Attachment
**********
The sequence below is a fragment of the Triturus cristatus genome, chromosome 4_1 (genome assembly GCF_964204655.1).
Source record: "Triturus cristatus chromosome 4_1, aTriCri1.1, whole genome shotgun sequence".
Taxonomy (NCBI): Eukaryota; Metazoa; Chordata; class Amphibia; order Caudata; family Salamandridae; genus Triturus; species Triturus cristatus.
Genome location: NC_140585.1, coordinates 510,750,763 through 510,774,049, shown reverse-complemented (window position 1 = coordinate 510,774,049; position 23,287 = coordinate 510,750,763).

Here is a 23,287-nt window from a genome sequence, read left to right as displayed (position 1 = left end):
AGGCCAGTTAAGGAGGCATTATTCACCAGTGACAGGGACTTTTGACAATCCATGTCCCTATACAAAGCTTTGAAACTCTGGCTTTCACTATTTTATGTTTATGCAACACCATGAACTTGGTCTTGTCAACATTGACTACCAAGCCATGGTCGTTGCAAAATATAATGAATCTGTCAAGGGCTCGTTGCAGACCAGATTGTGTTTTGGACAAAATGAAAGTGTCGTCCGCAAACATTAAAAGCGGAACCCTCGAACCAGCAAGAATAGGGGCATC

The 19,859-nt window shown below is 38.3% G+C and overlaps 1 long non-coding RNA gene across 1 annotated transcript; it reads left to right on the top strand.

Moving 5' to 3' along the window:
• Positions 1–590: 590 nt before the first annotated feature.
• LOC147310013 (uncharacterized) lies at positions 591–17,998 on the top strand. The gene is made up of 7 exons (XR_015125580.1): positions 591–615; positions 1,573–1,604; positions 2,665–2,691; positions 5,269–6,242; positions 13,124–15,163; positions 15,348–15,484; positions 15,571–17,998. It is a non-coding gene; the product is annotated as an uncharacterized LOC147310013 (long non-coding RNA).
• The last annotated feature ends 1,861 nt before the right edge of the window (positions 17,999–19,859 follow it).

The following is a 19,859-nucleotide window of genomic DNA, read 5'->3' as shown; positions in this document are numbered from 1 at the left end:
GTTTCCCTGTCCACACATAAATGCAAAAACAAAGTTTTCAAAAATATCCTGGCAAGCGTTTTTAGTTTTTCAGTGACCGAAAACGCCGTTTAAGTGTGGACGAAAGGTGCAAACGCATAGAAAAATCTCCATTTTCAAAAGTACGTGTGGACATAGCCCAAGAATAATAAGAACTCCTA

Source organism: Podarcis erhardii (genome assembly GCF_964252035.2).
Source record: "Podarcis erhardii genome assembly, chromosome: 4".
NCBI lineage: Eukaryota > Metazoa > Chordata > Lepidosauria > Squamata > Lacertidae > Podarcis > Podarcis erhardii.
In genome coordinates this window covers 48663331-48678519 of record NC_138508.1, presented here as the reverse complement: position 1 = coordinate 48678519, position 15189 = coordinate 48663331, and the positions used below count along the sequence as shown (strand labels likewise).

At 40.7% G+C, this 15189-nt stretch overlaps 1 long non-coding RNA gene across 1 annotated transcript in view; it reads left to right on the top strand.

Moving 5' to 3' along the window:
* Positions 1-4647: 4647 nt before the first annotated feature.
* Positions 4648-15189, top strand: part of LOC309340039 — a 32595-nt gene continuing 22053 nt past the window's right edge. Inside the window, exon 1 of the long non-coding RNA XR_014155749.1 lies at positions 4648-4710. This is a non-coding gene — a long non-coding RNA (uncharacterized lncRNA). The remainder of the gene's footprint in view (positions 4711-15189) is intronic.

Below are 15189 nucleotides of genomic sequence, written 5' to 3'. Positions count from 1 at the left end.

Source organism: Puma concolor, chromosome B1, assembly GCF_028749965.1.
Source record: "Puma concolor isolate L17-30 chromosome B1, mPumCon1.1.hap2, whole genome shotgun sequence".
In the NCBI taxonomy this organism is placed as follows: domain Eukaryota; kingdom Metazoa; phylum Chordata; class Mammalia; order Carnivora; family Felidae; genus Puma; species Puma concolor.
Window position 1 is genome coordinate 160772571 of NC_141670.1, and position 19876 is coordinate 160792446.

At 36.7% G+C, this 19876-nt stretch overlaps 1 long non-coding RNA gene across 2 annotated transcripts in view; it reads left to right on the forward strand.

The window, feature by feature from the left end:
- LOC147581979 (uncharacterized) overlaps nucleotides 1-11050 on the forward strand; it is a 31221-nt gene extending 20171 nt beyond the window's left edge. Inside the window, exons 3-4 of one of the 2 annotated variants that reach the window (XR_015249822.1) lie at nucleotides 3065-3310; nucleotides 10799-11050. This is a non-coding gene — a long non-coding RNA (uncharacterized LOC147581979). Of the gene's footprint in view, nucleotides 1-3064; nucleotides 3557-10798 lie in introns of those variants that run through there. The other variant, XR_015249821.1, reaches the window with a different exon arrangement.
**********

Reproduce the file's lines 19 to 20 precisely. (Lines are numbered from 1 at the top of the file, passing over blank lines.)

Moving 5' to 3' along the window:
* Positions 1-4647: 4647 nt before the first annotated feature.